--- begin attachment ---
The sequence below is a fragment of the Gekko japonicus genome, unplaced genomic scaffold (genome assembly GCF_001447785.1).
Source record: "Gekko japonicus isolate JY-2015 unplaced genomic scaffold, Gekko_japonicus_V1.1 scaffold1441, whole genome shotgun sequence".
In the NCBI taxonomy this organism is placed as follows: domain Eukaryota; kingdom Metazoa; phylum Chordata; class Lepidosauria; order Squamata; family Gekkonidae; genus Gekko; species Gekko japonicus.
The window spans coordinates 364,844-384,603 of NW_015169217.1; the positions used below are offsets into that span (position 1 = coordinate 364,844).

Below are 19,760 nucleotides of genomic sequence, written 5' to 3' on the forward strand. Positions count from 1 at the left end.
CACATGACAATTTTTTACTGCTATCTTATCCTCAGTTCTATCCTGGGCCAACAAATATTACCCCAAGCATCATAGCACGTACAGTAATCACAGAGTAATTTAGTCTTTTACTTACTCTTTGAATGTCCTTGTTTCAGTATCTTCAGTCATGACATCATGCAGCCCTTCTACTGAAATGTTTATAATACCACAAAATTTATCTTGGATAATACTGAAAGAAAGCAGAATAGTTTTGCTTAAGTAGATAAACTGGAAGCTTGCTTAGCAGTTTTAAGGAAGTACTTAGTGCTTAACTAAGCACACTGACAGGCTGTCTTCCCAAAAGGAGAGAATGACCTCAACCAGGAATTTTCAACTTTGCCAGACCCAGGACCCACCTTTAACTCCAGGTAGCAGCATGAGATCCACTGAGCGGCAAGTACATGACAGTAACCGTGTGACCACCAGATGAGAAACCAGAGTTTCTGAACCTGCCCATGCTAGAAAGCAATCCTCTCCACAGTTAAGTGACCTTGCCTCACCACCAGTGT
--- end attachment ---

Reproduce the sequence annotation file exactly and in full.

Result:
The sequence below is a fragment of the Gekko japonicus genome, unplaced genomic scaffold (genome assembly GCF_001447785.1).
Source record: "Gekko japonicus isolate JY-2015 unplaced genomic scaffold, Gekko_japonicus_V1.1 scaffold1441, whole genome shotgun sequence".
In the NCBI taxonomy this organism is placed as follows: domain Eukaryota; kingdom Metazoa; phylum Chordata; class Lepidosauria; order Squamata; family Gekkonidae; genus Gekko; species Gekko japonicus.
The window spans coordinates 364,844-384,603 of NW_015169217.1; the positions used below are offsets into that span (position 1 = coordinate 364,844).

Below are 19,760 nucleotides of genomic sequence, written 5' to 3' on the forward strand. Positions count from 1 at the left end.
CACATGACAATTTTTTACTGCTATCTTATCCTCAGTTCTATCCTGGGCCAACAAATATTACCCCAAGCATCATAGCACGTACAGTAATCACAGAGTAATTTAGTCTTTTACTTACTCTTTGAATGTCCTTGTTTCAGTATCTTCAGTCATGACATCATGCAGCCCTTCTACTGAAATGTTTATAATACCACAAAATTTATCTTGGATAATACTGAAAGAAAGCAGAATAGTTTTGCTTAAGTAGATAAACTGGAAGCTTGCTTAGCAGTTTTAAGGAAGTACTTAGTGCTTAACTAAGCACACTGACAGGCTGTCTTCCCAAAAGGAGAGAATGACCTCAACCAGGAATTTTCAACTTTGCCAGACCCAGGACCCACCTTTAACTCCAGGTAGCAGCATGAGATCCACTGAGCGGCAAGTACATGACAGTAACCGTGTGACCACCAGATGAGAAACCAGAGTTTCTGAACCTGCCCATGCTAGAAAGCAATCCTCTCCACAGTTAAGTGACCTTGCCTCACCACCAGTGT